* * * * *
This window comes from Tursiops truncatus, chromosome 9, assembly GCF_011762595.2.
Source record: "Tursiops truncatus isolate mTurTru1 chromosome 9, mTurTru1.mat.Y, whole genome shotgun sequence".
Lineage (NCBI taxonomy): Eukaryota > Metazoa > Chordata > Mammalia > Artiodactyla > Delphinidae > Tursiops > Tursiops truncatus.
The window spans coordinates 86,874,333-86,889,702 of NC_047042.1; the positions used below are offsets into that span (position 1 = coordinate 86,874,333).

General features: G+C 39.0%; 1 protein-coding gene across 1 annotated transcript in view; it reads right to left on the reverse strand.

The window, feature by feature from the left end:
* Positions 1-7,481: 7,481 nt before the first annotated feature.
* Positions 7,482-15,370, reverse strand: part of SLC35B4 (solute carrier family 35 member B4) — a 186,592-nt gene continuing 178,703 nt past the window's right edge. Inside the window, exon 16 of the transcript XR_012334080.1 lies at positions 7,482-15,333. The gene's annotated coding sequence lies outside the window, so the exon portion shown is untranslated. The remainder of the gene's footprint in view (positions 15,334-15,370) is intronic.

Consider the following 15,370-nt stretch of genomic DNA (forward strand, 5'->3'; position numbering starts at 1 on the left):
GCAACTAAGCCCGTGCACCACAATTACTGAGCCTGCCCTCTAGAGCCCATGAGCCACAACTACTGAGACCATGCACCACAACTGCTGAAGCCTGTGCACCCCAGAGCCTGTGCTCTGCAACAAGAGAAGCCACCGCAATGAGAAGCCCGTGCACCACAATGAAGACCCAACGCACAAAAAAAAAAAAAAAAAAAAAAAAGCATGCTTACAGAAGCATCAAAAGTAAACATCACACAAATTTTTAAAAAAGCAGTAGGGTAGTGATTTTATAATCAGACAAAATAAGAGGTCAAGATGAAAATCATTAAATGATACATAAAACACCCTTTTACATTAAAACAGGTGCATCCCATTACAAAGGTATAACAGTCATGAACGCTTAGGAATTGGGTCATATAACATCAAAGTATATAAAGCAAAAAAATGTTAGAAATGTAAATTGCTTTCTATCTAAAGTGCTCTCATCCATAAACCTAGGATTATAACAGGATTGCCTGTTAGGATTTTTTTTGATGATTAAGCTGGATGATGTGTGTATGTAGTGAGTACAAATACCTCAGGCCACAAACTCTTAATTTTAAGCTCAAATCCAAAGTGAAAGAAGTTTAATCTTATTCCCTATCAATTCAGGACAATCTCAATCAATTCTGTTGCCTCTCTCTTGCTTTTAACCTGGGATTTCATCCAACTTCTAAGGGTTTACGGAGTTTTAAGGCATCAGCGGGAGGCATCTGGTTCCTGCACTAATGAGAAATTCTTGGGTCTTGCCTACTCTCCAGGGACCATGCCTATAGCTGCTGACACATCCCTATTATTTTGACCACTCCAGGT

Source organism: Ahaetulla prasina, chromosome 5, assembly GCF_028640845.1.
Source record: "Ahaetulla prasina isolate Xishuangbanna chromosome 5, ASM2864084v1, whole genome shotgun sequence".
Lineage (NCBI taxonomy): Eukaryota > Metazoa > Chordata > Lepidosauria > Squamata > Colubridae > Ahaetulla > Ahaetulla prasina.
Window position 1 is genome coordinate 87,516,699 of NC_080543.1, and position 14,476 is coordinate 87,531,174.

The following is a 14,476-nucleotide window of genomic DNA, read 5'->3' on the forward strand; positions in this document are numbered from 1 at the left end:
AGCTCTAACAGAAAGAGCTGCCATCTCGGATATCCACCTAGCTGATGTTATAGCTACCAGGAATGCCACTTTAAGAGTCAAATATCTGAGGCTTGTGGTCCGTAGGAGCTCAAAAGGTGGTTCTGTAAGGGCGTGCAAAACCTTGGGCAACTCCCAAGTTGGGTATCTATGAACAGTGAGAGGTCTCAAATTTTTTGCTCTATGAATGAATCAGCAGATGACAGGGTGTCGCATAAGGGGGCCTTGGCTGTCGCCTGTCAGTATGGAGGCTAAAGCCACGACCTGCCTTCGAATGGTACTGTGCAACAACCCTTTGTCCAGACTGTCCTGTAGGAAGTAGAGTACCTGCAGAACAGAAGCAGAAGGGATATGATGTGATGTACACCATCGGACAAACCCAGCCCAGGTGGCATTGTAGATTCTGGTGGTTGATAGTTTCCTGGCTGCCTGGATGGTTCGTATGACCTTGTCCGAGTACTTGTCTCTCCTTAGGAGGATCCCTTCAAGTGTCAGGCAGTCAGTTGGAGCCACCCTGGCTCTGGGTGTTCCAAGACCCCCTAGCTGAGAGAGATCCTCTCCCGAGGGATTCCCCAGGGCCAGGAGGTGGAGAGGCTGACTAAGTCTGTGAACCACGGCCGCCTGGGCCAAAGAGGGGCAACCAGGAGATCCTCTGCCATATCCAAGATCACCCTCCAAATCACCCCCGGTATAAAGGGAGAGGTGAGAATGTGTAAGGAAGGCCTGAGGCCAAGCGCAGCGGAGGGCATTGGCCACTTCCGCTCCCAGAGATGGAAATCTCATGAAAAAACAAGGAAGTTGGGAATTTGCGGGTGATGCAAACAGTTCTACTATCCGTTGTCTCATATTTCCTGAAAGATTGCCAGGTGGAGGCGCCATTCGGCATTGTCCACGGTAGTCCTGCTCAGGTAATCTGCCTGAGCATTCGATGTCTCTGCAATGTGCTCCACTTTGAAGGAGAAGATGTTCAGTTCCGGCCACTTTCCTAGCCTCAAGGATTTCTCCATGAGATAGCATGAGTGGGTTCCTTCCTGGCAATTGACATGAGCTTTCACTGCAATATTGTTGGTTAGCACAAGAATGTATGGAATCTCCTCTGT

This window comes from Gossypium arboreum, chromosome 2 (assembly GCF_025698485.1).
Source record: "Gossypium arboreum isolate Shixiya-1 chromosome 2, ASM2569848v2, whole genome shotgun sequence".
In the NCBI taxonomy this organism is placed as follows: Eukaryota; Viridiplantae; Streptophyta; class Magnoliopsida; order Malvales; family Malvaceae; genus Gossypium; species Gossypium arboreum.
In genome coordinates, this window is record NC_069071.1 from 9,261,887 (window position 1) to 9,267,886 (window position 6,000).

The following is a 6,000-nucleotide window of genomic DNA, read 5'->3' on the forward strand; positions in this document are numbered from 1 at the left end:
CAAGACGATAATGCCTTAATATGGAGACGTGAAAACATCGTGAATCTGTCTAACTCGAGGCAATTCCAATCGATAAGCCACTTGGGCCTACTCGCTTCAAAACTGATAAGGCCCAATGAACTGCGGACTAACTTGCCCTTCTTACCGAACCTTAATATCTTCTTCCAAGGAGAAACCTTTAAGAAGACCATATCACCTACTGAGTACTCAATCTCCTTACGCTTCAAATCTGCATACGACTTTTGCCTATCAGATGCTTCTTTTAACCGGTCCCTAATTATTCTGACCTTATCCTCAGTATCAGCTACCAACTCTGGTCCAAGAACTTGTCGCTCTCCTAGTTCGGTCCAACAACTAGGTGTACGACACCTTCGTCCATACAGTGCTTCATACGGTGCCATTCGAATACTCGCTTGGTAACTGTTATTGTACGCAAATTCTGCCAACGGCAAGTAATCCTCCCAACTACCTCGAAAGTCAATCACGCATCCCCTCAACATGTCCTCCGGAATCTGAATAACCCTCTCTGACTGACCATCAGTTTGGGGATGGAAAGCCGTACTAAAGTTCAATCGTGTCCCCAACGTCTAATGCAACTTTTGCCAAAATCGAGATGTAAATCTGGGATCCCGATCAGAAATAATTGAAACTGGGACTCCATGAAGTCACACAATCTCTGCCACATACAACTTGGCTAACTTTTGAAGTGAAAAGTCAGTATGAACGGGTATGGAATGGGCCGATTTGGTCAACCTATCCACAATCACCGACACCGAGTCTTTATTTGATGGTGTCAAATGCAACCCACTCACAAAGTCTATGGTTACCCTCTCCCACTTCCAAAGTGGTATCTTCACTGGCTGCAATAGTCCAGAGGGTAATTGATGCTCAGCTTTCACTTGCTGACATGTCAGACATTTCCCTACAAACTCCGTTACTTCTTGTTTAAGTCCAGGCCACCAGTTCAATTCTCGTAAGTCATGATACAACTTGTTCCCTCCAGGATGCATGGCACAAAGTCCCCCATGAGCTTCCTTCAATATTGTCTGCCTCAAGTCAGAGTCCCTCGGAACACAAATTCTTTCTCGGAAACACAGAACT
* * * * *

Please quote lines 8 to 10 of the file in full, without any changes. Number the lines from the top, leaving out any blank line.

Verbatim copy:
* Positions 7,482-15,370, reverse strand: part of SLC35B4 (solute carrier family 35 member B4) — a 186,592-nt gene continuing 178,703 nt past the window's right edge. Inside the window, exon 16 of the transcript XR_012334080.1 lies at positions 7,482-15,333. The gene's annotated coding sequence lies outside the window, so the exon portion shown is untranslated. The remainder of the gene's footprint in view (positions 15,334-15,370) is intronic.

Consider the following 15,370-nt stretch of genomic DNA (forward strand, 5'->3'; position numbering starts at 1 on the left):
GCAACTAAGCCCGTGCACCACAATTACTGAGCCTGCCCTCTAGAGCCCATGAGCCACAACTACTGAGACCATGCACCACAACTGCTGAAGCCTGTGCACCCCAGAGCCTGTGCTCTGCAACAAGAGAAGCCACCGCAATGAGAAGCCCGTGCACCACAATGAAGACCCAACGCACAAAAAAAAAAAAAAAAAAAAAAAAGCATGCTTACAGAAGCATCAAAAGTAAACATCACACAAATTTTTAAAAAAGCAGTAGGGTAGTGATTTTATAATCAGACAAAATAAGAGGTCAAGATGAAAATCATTAAATGATACATAAAACACCCTTTTACATTAAAACAGGTGCATCCCATTACAAAGGTATAACAGTCATGAACGCTTAGGAATTGGGTCATATAACATCAAAGTATATAAAGCAAAAAAATGTTAGAAATGTAAATTGCTTTCTATCTAAAGTGCTCTCATCCATAAACCTAGGATTATAACAGGATTGCCTGTTAGGATTTTTTTTGATGATTAAGCTGGATGATGTGTGTATGTAGTGAGTACAAATACCTCAGGCCACAAACTCTTAATTTTAAGCTCAAATCCAAAGTGAAAGAAGTTTAATCTTATTCCCTATCAATTCAGGACAATCTCAATCAATTCTGTTGCCTCTCTCTTGCTTTTAACCTGGGATTTCATCCAACTTCTAAGGGTTTACGGAGTTTTAAGGCATCAGCGGGAGGCATCTGGTTCCTGCACTAATGAGAAATTCTTGGGTCTTGCCTACTCTCCAGGGACCATGCCTATAGCTGCTGACACATCCCTATTATTTTGACCACTCCAGGT